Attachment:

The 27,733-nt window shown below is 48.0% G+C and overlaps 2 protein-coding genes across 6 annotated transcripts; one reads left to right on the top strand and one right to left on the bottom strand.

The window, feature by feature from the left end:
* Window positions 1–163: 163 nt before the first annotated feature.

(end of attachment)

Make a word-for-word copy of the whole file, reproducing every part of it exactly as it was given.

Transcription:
The 27,733-nt window shown below is 48.0% G+C and overlaps 2 protein-coding genes across 6 annotated transcripts; one reads left to right on the top strand and one right to left on the bottom strand.

The window, feature by feature from the left end:
* Window positions 1–163: 163 nt before the first annotated feature.